Previous studies have reported that MC had more favorable clinicopathologic characteristics than IDC[2, 4, 10, 11]. In our study, MC had a lower histologic grade, less lymphovascular invasion, higher hormonal receptor expression (ER and PR) and less HER2/neu gene overexpression. MC also demonstrated less axillary lymph node involvement than IDC, with a statistically significant difference. In addition, there were no significant differences in age, tumor size and pathologic stage. The 10-year survival rate of MC patients was 94.5%, which was statistically significantly better than the IDC survival rate. Our report ascertained favorable long-term outcomes for patients with MC. Previous studies also showed that MC was more frequently associated with hormone receptor expression[11, 12]; this was in concordance with our study, in which the positive rates for ER and PR were 90% and 80%, respectively. Hormone receptor-positive tumors were frequently associated with a well-differentiated histology pattern and were sensitive to adjuvant hormonal therapy. The long-term prognosis for MC was better than for IDC tumors. However, some investigators showed that breast IDC with a high level of hormone receptor expression was less sensitive to chemotherapy[13–15]. MC has been proven to be a hormone receptor-rich tumor and differs in tumor characteristics, including tumor behavior and response to treatment, from IDC. A genomic study confirmed that MC is an entity distinct from IDC, and that tumor behavior characterized by genetic aberrations is a luminal phenotype. The St Gallen guideline for ER-positive breast cancer recommends that chemotherapy should not be administrated if the tumor is highly endocrine-responsive and has a low risk of recurrence. When planning systemic therapy for patients with MC, we should be concerned that ER-rich tumors are more likely to benefit from tamoxifen than from chemotherapy. When adding chemotherapy to endocrine-based adjuvant therapy, the benefit of systemic chemotherapy should be considered carefully in the treatment of these slow-growing tumors.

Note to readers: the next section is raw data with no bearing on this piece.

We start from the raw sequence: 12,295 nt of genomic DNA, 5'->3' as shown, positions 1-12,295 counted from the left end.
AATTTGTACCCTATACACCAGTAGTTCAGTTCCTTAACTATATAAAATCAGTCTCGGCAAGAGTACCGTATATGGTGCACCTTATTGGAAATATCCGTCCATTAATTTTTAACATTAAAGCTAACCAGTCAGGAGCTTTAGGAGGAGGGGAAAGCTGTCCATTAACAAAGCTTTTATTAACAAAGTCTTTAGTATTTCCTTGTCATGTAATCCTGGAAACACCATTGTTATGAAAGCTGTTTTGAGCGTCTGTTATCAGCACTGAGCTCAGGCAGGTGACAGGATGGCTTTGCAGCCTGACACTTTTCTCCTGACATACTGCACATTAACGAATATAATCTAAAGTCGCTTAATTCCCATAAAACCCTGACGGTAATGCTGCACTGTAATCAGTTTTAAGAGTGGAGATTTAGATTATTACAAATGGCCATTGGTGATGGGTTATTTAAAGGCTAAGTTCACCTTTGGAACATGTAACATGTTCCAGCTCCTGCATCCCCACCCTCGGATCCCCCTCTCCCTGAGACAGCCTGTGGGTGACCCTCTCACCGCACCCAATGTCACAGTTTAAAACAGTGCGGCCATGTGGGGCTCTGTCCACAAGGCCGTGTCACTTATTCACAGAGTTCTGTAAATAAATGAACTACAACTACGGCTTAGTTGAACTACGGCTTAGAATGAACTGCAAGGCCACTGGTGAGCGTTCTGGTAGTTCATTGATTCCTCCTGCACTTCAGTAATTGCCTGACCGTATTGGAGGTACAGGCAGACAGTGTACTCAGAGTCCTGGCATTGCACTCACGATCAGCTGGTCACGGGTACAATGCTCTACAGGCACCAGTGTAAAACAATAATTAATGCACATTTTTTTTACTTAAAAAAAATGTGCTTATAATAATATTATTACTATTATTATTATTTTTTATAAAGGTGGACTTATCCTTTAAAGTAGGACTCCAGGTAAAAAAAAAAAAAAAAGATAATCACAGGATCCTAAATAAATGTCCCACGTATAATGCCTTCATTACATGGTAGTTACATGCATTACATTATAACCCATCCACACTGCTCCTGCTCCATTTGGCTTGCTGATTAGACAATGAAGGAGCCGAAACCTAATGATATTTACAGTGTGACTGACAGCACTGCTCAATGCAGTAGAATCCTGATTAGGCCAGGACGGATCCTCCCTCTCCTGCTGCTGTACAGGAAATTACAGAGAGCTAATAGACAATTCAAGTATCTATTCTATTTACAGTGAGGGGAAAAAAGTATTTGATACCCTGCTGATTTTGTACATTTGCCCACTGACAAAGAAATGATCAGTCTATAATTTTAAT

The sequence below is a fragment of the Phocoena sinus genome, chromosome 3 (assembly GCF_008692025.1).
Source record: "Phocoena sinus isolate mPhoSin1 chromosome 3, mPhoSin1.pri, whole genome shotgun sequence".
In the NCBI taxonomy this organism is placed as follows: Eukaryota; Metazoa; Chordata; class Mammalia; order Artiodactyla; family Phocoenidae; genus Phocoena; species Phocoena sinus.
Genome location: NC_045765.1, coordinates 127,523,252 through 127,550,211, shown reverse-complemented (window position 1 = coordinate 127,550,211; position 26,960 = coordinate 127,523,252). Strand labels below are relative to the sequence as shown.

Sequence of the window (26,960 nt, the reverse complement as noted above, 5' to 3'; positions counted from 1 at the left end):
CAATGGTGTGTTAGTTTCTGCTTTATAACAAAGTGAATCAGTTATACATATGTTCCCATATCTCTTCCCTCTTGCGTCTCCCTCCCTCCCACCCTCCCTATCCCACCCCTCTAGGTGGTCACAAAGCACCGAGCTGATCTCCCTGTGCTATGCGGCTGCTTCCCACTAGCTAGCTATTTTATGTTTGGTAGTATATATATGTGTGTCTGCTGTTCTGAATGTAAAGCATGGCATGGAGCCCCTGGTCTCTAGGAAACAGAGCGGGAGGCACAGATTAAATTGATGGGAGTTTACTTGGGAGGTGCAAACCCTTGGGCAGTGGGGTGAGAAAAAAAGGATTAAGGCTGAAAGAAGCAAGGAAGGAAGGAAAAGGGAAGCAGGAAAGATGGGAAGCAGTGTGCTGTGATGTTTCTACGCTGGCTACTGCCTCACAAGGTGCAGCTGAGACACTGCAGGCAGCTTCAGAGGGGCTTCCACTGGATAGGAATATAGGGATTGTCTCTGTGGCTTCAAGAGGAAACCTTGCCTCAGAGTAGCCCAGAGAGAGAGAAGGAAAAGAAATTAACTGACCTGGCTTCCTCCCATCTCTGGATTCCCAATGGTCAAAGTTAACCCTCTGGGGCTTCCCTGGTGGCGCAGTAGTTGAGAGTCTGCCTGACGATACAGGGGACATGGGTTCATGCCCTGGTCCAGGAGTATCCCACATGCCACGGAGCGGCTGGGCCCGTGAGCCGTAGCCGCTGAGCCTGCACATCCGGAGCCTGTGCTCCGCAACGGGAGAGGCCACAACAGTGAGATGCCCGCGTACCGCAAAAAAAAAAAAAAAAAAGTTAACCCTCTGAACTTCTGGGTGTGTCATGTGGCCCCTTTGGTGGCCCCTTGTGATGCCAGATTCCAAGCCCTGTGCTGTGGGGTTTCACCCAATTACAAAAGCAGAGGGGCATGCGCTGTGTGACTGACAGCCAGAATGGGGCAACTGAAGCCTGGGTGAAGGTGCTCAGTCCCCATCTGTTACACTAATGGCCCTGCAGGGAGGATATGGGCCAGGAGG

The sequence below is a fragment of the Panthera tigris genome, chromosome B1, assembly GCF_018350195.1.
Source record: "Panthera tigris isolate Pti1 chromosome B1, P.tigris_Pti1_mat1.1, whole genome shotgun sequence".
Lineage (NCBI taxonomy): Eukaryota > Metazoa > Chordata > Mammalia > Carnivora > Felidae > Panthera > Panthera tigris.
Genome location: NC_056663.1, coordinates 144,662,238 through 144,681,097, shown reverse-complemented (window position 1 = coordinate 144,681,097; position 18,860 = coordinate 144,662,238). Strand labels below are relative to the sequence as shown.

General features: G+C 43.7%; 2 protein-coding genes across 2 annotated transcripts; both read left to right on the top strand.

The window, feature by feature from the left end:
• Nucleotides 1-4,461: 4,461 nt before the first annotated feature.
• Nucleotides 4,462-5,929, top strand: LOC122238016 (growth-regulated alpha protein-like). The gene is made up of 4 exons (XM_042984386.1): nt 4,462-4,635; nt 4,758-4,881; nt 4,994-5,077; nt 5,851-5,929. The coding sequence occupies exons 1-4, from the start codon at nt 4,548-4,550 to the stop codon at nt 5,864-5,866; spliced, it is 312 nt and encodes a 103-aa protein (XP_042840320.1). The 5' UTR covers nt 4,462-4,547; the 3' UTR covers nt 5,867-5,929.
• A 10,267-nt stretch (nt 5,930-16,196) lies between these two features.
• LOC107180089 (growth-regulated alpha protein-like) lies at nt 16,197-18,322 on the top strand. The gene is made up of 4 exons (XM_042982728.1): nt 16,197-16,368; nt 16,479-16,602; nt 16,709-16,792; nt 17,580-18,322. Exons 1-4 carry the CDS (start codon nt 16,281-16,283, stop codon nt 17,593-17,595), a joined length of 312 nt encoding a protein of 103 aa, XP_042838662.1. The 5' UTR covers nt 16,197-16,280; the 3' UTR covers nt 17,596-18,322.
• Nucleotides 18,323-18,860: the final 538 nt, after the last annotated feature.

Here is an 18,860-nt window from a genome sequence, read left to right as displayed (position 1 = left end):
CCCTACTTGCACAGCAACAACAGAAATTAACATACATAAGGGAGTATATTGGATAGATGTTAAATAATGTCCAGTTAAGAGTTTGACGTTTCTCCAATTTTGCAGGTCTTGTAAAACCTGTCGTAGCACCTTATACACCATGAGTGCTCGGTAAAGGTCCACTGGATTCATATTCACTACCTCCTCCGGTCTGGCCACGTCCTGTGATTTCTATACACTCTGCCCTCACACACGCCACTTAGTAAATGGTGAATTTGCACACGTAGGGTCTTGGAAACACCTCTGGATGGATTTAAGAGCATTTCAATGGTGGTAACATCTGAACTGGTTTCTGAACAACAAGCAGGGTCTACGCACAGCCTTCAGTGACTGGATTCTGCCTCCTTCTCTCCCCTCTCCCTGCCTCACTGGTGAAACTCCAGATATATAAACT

Axillary lymph node involvement has been known as an important prognostic factor in IDC. Bae et al. identify that MC is shown to have better disease-free survival than IDC, but it is similar in overall survival. They find that nodal status and adjuvant therapy seem to be more significant predictors of prognosis than histologic subtype. Di Saverio et al. use tumor size as an independent prognostic indicator, but it was less significant compared to nodal status and age in MC cases. Although we did not compare the DNA stemline of MC and IDC in our study, Toikkanen et al. have already found that nearly all MC has a normal diploid stemline that is different from that of common ductal carcinoma. Aneuploid tumors tend to be of higher grade and stage than diploid tumors. Jambal et al. developed a human breast cancer cell line called BCK4, that can be the unique model to study the phenotypic plasticity, hormonal regulation, optimal therapeutic interventions and metastatic patterns of MC more clearly.
According to the treatment guidelines, adjuvant chemotherapy is indicated for IDC patients with lymph node metastases. However, lymph node involvement was not a good prognostic factor in our study. In our univariate and multivariate analysis of disease-free survival and overall survival of patients with MC, we found no pathologic features that were significant prognostic risk factors (Table 2). Adjuvant hormone therapy was adequate if the patients were hormone receptor-positive.